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Horticulture 1000
HT1081 - Landscaping - Environmental factors
User Needs Soft landscaping

Environmental factors

Environmental factors need to be carefully considered when designing or redesigning a site. These factors determine the type of plants that can be grown and the choice of hard landscaping materials and features.



Sheltered seating in a public park.
Sheltered seating in a public park.

It will be windy more often and at a greater speed on sites near the coast and in exposed places such as the top of a hill. Wind speed can be increased by the effects of tunnelling such as between high rise buildings in a city centre.

Plants and people may need to be sheltered from frequent and/or strong winds. For example, seating should be placed out of the wind if possible. People and plants prefer to be sheltered from southwest winds in New Zealand as they are very cold and create a wind chill.

Northwest winds on the Canterbury Plains can be strong and gusty, hot and dry, sucking all the moisture out of plants and the soil. Mulches can prevent soil drying out in these conditions. A pond or fountain can increase the humidity of the surrounding air to make it more pleasant for people.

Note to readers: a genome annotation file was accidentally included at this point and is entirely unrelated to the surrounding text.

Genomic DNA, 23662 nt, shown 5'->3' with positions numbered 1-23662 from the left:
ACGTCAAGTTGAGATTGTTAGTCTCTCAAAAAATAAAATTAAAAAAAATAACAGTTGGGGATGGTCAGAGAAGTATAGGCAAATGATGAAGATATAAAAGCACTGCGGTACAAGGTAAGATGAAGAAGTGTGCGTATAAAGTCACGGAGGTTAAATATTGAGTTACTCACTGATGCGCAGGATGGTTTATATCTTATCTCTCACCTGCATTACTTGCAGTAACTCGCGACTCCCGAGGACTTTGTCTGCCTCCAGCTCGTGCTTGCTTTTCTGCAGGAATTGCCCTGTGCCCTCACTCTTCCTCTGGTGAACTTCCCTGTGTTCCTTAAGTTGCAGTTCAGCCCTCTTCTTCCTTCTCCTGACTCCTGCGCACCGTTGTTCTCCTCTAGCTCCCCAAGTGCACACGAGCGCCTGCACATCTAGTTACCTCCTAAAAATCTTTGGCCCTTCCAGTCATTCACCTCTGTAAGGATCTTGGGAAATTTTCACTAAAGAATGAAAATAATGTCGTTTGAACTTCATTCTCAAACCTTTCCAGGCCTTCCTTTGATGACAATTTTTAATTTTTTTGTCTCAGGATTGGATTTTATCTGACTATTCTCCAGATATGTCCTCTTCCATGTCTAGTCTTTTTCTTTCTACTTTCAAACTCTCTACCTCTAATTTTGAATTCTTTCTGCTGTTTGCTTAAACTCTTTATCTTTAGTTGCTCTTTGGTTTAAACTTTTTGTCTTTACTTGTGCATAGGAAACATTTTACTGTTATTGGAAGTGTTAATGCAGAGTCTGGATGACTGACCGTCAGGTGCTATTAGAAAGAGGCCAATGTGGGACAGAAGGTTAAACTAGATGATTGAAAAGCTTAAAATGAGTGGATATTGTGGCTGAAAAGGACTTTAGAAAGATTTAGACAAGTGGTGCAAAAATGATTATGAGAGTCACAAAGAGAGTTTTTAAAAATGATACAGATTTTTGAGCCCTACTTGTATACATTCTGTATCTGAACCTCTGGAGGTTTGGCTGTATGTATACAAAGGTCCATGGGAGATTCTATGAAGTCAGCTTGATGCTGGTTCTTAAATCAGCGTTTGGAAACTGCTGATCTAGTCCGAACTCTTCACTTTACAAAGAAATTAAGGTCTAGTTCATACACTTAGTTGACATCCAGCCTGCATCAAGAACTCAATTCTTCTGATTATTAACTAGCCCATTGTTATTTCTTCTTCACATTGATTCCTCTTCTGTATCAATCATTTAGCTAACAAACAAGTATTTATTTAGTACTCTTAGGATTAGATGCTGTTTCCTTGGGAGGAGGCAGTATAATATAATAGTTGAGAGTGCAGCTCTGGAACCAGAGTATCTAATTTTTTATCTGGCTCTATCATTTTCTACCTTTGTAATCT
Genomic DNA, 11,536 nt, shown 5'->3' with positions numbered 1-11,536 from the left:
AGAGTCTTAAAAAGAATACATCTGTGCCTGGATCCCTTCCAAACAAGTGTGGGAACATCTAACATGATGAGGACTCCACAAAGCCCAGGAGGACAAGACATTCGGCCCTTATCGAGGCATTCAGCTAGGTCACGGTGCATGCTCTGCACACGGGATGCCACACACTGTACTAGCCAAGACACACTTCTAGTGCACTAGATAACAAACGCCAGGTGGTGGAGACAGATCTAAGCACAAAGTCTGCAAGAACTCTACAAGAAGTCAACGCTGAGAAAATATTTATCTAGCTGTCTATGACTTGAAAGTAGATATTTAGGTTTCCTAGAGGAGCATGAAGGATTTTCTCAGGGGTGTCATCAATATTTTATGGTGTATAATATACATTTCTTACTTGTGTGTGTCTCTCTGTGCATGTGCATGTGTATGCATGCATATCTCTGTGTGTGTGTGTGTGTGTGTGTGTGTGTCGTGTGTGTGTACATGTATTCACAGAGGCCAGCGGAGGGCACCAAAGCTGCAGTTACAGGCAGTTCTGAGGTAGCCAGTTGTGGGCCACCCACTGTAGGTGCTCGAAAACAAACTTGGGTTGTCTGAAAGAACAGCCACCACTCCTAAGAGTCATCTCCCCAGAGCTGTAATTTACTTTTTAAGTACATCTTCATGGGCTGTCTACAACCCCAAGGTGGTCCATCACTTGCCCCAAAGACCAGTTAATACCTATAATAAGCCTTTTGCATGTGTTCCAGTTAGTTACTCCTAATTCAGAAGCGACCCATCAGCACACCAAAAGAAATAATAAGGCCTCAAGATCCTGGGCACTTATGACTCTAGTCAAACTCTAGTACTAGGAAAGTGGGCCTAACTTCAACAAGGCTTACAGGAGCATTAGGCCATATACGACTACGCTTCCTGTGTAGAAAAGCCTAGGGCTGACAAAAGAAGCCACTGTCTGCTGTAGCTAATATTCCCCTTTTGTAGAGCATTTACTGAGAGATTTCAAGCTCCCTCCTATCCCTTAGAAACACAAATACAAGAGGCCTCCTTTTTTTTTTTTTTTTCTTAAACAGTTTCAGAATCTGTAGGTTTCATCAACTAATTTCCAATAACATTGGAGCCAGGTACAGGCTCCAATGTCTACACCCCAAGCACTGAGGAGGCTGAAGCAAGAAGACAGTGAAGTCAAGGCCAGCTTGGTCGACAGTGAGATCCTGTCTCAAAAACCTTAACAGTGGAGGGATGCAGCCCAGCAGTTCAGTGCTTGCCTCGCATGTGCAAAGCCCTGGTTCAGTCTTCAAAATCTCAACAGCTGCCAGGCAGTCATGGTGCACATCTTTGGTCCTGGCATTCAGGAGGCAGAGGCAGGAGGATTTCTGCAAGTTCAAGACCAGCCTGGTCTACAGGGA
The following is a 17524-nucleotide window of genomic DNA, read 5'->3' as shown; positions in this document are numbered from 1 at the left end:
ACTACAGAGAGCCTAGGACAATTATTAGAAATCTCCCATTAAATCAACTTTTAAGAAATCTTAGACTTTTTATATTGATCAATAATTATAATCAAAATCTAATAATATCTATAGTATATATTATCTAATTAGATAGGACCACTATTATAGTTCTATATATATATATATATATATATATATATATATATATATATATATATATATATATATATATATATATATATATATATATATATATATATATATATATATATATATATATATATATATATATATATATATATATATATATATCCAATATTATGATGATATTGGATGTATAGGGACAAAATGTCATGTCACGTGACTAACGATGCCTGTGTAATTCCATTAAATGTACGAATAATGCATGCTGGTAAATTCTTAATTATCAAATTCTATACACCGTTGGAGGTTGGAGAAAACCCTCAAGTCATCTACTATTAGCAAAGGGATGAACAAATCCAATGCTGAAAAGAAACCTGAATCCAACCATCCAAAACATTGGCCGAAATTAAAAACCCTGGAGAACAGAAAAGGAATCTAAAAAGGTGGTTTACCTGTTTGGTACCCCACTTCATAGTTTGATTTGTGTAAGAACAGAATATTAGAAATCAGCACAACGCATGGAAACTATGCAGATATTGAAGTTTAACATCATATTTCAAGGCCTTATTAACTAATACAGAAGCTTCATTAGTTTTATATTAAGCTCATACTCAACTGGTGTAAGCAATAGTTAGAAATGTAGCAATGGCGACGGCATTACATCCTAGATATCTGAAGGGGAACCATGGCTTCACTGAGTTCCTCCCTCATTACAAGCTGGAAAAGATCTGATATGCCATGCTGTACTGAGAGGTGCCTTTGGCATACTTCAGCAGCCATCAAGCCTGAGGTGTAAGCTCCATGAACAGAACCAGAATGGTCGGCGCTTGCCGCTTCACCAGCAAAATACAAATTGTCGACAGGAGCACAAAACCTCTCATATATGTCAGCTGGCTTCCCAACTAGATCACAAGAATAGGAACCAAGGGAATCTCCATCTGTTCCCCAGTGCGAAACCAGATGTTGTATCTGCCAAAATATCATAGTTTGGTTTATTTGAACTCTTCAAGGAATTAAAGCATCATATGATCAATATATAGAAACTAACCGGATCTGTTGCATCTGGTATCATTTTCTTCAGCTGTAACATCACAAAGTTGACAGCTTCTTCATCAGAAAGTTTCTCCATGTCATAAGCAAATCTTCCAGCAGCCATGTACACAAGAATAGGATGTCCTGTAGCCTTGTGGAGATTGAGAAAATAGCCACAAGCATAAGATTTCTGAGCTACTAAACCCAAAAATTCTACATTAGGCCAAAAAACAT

A vegetable garden in a sunny site.
A vegetable garden in a sunny site.

Some landscaped areas need to be in full sunlight, but others may need some shade. A children’s play area in a childcare centre or kindergarten may need shadecloth overhead during summer to protect children from harmful UV rays. Trees planted in a park or garden can provide areas of summer shade to sit under.

A flower or vegetable garden, however, needs to be in full sun. If this is not possible, garden beds should get morning sun and as much shelter from strong winds as possible.

Variegated plants need more light than plants with large dark green leaves, which can cope with some shade.


Hardy New Zealand plants that can cope with lower soil moisture conditions have been chosen for this street garden. They have been mulched with shredded bark.
Hardy New Zealand plants that can cope with lower soil moisture conditions have been chosen for this street garden. They have been mulched with shredded bark.

In areas of low rainfall plants should be chosen that are adapted to the climate. Organic mulches can be used under plants. These improve soil water-holding capacity and slow down evaporation of water from the soil surface. Irrigation can be put in place but it does cost money and if a lot of water is removed for irrigation it can reduce underground water resources.

In high rainfall areas drainage systems should be put in place to remove excess water. Excess water can be stored in tanks or ponds for irrigation use in dryer times of the year.


Rhubarb in early summer.
Rhubarb in early summer.

Plants that are suited to the temperature extremes of a site should be chosen. Subtropical plants, such as citrus fruit, are only going to do well in temperate areas if they are planted in a well-sheltered position away from wind, cold temperatures, temperature fluctuations and harsh sunlight.

Frost can limit the type of plants used in a design. Many plants are adapted to cope with frost, such as herbaceous perennials that die down to a crown in autumn and send up new shoots in early spring. Examples are asparagus, rhubarb and dahlias. Deciduous trees and bulbs are also frost-tolerant.

Physical factors

Aspect and slope